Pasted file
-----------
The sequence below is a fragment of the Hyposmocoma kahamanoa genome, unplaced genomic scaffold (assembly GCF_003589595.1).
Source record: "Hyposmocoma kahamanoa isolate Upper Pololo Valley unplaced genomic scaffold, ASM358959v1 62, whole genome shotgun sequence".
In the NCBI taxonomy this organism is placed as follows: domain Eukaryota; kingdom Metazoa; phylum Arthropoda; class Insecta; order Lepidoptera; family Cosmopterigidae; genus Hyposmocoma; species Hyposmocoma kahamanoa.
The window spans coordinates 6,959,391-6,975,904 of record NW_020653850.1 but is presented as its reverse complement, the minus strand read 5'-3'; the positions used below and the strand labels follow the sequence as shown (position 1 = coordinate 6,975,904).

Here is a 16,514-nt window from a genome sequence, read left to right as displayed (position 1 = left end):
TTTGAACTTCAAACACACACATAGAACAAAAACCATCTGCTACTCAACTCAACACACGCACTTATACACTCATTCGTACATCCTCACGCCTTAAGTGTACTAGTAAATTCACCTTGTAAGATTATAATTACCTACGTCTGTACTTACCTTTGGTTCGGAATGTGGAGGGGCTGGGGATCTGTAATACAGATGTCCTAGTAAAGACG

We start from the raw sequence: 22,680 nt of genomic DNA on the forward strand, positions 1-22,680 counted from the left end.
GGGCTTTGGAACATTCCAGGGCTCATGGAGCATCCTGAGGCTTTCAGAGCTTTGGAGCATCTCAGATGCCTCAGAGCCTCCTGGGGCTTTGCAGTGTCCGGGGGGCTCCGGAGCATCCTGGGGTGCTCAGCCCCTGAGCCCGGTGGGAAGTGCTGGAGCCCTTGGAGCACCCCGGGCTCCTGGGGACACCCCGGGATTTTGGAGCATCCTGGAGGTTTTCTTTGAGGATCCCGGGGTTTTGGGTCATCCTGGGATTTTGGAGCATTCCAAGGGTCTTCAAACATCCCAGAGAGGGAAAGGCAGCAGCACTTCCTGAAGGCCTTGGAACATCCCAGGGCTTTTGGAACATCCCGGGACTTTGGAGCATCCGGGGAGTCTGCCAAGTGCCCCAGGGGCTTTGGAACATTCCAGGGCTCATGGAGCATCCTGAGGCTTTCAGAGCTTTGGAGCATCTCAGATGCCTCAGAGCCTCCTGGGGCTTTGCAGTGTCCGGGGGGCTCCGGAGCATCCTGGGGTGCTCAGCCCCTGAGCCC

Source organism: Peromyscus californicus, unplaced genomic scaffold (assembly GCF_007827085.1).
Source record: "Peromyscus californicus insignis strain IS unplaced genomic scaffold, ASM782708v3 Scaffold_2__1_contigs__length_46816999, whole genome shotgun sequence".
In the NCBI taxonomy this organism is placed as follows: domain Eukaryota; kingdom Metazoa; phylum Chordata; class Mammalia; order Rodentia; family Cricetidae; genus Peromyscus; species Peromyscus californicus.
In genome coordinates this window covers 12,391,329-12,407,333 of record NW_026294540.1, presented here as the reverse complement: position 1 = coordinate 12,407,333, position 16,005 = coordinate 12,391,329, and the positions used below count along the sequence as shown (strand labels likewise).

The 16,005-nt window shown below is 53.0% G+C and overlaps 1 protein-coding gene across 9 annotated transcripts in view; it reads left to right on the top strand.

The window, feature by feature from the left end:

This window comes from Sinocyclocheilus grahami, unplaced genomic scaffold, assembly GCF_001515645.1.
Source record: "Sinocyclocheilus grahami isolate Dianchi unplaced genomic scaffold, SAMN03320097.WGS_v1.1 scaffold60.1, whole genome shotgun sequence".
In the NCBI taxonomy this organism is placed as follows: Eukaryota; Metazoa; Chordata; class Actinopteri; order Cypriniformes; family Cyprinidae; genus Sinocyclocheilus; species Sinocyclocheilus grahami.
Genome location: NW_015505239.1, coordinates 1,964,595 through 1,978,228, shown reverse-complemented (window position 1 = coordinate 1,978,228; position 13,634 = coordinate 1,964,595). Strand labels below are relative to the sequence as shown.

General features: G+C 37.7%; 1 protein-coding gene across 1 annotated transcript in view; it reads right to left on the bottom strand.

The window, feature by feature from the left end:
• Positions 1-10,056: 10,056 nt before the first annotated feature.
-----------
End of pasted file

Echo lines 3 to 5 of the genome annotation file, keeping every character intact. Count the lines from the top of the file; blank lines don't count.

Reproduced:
In the NCBI taxonomy this organism is placed as follows: domain Eukaryota; kingdom Metazoa; phylum Arthropoda; class Insecta; order Lepidoptera; family Cosmopterigidae; genus Hyposmocoma; species Hyposmocoma kahamanoa.
The window spans coordinates 6,959,391-6,975,904 of record NW_020653850.1 but is presented as its reverse complement, the minus strand read 5'-3'; the positions used below and the strand labels follow the sequence as shown (position 1 = coordinate 6,975,904).

Here is a 16,514-nt window from a genome sequence, read left to right as displayed (position 1 = left end):